Even when a customer is notified, many banks stipulate that the money can only be refunded at the branch where the deposit was originally made. If someone has moved away from their hometown, for example, the cost of traveling back may actually outweigh the money sitting in the account. As a result, the customer might put things off and eventually forget about the whole thing.

Also common are cases where the depositor dies. When sorting through the deceased’s possessions, relatives may come across a passbook for the now-dormant account. This is where the hard work starts. In order to close the account, the relatives will need to gather a great many documents, such as the deceased’s family register from birth until death, for example, or the registers and certificates of seal impressions for all the heirs.

This involves a great deal of work, so if the deposited amount does not add up to much, many people just give up the effort.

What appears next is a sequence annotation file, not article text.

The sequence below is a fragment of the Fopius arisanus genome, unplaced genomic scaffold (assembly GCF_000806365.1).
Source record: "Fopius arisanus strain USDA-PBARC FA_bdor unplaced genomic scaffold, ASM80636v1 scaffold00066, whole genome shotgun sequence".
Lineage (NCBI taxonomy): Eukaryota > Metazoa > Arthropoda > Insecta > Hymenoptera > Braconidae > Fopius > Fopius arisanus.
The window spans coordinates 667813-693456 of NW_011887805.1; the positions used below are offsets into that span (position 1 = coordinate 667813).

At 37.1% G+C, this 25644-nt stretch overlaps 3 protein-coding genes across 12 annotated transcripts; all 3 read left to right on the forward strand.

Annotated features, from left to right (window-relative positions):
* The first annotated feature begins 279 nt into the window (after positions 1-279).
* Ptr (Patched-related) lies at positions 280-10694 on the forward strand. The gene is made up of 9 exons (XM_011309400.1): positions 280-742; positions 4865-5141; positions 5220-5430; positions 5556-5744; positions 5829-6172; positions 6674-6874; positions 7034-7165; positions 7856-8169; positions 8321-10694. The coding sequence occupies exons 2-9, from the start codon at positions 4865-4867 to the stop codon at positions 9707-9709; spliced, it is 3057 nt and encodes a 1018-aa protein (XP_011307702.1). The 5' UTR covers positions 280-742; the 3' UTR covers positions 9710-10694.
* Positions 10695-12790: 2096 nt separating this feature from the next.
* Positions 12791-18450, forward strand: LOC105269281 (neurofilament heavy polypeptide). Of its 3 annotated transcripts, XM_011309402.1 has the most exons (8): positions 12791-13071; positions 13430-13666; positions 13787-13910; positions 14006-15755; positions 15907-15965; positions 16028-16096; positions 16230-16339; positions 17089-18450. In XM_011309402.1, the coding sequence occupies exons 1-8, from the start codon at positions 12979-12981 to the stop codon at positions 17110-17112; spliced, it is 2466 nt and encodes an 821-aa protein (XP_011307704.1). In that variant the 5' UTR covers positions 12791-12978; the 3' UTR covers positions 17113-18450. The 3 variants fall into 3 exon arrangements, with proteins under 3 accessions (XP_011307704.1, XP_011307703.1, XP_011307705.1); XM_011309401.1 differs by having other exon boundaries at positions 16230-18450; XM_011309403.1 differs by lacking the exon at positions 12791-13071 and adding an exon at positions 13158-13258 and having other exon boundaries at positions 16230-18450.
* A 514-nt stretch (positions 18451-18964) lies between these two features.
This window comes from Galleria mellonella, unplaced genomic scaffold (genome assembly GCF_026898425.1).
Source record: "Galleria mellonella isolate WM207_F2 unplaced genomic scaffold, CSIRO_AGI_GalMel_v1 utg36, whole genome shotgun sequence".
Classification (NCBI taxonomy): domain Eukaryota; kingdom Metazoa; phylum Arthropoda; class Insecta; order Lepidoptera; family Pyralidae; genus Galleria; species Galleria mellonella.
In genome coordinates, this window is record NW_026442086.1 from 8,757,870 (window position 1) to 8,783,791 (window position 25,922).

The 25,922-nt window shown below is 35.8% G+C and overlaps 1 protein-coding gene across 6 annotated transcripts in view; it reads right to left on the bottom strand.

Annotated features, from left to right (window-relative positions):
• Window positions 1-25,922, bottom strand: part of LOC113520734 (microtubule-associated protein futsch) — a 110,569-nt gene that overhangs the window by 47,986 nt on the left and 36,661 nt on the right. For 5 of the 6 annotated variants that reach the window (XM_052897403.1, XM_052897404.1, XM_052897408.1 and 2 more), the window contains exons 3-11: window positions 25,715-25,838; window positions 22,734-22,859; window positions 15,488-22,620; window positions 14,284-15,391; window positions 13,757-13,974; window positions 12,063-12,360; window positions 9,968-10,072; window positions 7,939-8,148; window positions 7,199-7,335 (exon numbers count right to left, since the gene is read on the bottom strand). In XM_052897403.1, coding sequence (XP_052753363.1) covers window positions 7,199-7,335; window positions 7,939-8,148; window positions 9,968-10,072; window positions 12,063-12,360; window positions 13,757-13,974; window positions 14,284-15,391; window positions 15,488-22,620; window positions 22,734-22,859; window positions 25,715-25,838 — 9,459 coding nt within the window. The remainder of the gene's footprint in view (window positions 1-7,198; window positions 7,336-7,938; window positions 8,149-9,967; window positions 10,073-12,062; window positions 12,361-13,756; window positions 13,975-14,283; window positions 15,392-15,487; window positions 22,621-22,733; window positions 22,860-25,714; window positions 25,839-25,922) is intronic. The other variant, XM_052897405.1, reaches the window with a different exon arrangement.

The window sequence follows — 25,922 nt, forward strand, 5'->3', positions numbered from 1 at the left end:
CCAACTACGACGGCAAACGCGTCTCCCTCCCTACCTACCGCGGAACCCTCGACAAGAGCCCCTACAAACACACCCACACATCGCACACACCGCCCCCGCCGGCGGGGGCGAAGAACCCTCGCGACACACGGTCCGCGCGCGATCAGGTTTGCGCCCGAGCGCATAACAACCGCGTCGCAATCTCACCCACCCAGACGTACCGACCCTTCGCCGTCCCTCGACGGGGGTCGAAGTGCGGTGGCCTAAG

Until the Customer Identification Law was passed in 2003, people in Japan could set up accounts under the names of pets and so on. These kinds of accounts proliferated during the bubble era, when banks fought fiercely to obtain customer deposits. This is a further reason behind the explosion in dormant deposits.

But is there a way to put this colossal cash pile to some social good? Perhaps it could help support children from low-income families or subsidize their education through scholarships. Maybe it could be used to bankroll socially oriented start-ups in sectors such as the environment or public welfare. The money could even be used to help people in disaster-hit areas get back on their feet.

There is always the possibility that some of this money might eventually need to be paid back. Yet new dormant accounts to the tune of 80 billion yen come into existence each year, and even if we assume that 70 percent of this would be paid back, around twice the current repayment amount, then this would still leave 30 percent, or about 25 billion yen.